Tuesday, November 04, 2014

Blackface: Why does it make people so angry?

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Let me start by saying this: I DO NOT have all the answers - nor do I claim to even be aware of all the questions.

I only know that the news reports circulating the media outlets today about the racially degrading use of BLACKFACE for Halloween costumes really upset me. And not for the reasons you think.

For example - this morning I heard all about four Brock University students who attended a Halloween party at the campus pub dressed as the Jamaican Bobsled team, complete with blackface. They won a prize for their ingenuity. Now everybody involved with this event is being reprimanded and sent away for "sensitivity training"... I don't get it.

So what's the problem? Here's how I understand it from the radio broadcast. Blackface is racist. It is a politically incorrect demonstration of racial stereotypes. It is disrespectful and makes a lot of people angry.

REALLY? Because there are SO MANY Jamaican bobsledders in our culture that to depict them in a costume is a perpetuation of a stereotype?

Wait a minute... I think I missed something in the messaging that dressing up like a group of four unique and inspirational young men is somehow WRONG.

And then I caught the last moments of an interview with the producer of the film, "Dear White People" - who was talking about how the use of blackface has been a tool to parody the stereotypical Black man or woman. Again, I heard a lot  of the words "politically incorrect" being thrown about.

I guess I'm just na├»ve. I will be the first to admit that I don't fully understand the ways in which Blackface has been used historically, but I am certainly no stranger to racism. And I get it from both sides, courtesy of the fact that I married a White man and have three gorgeous mixed-race (and very, very light-Black) children.  But let's just say that I'm kind of dumb when it comes to this particular aspect of American cultural history. I still have a couple of questions, and I think they are valid. I'm curious to hear what others have to say about this.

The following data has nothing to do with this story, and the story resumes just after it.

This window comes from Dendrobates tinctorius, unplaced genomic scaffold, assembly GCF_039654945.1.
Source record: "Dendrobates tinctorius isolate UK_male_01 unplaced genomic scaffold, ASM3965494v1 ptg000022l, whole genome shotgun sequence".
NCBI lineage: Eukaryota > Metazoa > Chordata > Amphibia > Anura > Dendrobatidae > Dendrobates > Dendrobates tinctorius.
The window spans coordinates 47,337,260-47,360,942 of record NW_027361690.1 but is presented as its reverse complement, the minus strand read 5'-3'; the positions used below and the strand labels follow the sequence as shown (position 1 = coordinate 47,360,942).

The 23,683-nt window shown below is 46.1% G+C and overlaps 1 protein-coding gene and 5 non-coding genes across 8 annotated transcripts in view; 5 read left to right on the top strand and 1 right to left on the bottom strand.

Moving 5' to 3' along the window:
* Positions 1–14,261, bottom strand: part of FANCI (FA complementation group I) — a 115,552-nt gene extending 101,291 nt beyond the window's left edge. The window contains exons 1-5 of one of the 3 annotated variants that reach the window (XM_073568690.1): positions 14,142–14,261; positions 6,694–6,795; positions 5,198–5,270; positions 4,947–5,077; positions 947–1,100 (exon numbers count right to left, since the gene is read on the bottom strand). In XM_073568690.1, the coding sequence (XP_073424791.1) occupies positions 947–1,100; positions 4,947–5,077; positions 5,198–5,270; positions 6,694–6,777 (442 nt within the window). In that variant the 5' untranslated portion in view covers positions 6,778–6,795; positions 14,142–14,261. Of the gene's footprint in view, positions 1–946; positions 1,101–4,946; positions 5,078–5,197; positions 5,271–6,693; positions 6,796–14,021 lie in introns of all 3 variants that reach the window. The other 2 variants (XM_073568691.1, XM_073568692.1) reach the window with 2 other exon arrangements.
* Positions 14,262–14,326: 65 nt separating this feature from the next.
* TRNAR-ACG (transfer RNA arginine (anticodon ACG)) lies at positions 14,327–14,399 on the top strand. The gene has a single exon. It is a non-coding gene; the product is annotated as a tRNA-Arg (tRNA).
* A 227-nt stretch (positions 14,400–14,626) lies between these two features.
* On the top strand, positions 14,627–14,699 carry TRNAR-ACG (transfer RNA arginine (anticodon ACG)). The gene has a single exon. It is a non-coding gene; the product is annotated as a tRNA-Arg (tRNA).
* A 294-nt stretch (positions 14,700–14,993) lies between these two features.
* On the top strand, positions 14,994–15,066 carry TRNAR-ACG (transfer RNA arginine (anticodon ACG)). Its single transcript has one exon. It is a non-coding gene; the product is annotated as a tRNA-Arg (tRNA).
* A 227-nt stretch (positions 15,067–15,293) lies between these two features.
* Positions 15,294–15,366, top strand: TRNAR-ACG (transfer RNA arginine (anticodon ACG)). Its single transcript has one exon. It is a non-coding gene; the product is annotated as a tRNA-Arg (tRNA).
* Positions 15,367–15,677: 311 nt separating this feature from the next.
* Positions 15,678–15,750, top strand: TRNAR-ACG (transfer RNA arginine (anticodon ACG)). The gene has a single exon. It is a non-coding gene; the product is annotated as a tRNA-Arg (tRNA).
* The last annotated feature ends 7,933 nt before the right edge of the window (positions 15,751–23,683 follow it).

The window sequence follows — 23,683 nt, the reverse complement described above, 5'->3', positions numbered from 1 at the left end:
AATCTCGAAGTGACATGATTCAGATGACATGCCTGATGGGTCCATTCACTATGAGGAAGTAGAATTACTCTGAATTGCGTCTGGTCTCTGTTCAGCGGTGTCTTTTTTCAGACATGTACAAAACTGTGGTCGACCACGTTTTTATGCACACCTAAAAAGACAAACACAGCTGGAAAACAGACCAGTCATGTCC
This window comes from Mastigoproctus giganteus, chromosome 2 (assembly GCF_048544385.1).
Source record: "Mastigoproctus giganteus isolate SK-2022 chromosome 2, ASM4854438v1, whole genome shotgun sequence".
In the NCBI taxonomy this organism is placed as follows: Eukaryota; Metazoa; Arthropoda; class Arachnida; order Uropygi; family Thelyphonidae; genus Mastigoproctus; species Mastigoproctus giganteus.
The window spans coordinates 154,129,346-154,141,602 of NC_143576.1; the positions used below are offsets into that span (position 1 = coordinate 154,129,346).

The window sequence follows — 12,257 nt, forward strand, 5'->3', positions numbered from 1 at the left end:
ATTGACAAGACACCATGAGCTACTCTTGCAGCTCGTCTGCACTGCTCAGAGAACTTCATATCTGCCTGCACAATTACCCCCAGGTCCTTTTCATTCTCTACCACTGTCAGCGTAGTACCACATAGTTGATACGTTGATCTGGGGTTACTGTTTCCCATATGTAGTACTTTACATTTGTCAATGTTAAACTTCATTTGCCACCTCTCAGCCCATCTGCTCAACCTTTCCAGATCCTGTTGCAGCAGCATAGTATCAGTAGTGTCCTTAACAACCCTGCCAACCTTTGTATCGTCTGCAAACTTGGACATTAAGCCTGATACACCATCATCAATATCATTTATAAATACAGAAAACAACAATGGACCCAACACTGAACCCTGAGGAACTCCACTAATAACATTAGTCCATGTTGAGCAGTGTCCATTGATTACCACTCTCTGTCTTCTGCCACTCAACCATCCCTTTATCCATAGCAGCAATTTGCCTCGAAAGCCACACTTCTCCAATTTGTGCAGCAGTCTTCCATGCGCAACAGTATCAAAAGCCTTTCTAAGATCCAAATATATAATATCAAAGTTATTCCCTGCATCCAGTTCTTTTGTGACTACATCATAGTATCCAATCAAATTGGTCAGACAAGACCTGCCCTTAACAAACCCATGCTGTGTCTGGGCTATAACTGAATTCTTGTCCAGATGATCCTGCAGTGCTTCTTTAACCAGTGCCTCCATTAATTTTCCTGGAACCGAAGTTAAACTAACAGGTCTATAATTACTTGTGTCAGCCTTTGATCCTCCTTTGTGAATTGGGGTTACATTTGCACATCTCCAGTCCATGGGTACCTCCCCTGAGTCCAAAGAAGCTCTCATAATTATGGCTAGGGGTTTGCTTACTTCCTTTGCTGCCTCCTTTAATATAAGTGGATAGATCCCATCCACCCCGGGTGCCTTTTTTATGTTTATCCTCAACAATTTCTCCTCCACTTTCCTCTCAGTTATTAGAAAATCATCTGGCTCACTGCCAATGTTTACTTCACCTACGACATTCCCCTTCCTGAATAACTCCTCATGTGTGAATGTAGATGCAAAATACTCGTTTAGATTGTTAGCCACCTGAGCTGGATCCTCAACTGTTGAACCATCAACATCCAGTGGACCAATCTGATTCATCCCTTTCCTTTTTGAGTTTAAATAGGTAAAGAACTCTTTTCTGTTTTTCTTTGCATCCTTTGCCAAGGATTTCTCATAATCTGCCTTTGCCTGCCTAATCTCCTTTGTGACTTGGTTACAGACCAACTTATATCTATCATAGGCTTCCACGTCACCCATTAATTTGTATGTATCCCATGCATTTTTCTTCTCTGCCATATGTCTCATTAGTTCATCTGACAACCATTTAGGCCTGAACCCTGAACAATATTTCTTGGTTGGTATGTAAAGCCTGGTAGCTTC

If Blackface is wrong, disrespectful, and politically incorrect, does it then follow that if I (a Black woman) wanted to attend a costume party dressed as a Geisha, that it would be wrong, disrespectful, and politically incorrect to put white powder and that special makeup on my face? Would it be wrong for me to wear a sari to a traditional East Indian wedding, even if I am not Indian? If I want to go to a costume party am I restricted to wearing only costumes that reflect my skin colour and/or my racial heritage?

Would it be MORE politically correct for me to go to a party dressed as Aunt Jemima? Or perhaps I could put a weave in my hair, wear lots of bling and tight clothing and use the persona of LaQuifa the music video dancer... would that be appropriate?  How about this... what if my boys went to a party dressed in ragged clothes with a ball and chain around their ankles... would that be OK, since they are at least part Black?  Oh... oh... here's another one... If my boys paired up with a couple of their light-black friends and then used blackface to make their faces darker so that they could pull of a convincing representation of the Jamaican bobsled team, would that have been OK, or would that have been seen as politically incorrect as well?

If my children want to emulate a movie character or enter a look-alike contest, are they restricted to ONLY people who look like them? Was it politically incorrect for my daughter to enter (and win) a J-Lo look-alike contest back in the day? Should she have returned the prize because she is light-black and not Latino? 

Why, why, why after all this time, are we still having discussions about "race" and skin colour, and how have we gotten to the place that representing another culture than the one you were born into has become decidedly "incorrect"?

I know this isn't my typical Anger Solutions type of post, but I honestly think this is a conversation worth having. I for one know who I am, and I am certain that my identity is NOT wrapped up in the colour of my skin. I am so much more than the pigmentation of my melanin... I would hope that we can one day - perhaps even in my lifetime - begin to see people for who they are, rather than what they look like. Perhaps one day all of the "politically correct" people will step down from their hypocritical ivory towers, stop telling everybody else how and what to think.

What makes me angry about all of this is that there are some nameless, faceless people out there defending my feeble, helpless, Black self from all of these apparent haters - apparently because I can't speak up for myself. Now WHO is perpetuating the stereotype?

I'm interested in your comments. Please keep any trolling or flaming comments to yourself - they won't be published anyway. But seriously - if you're concerned, or have another perspective on this conversation, I welcome your thoughts. It's worth talking about.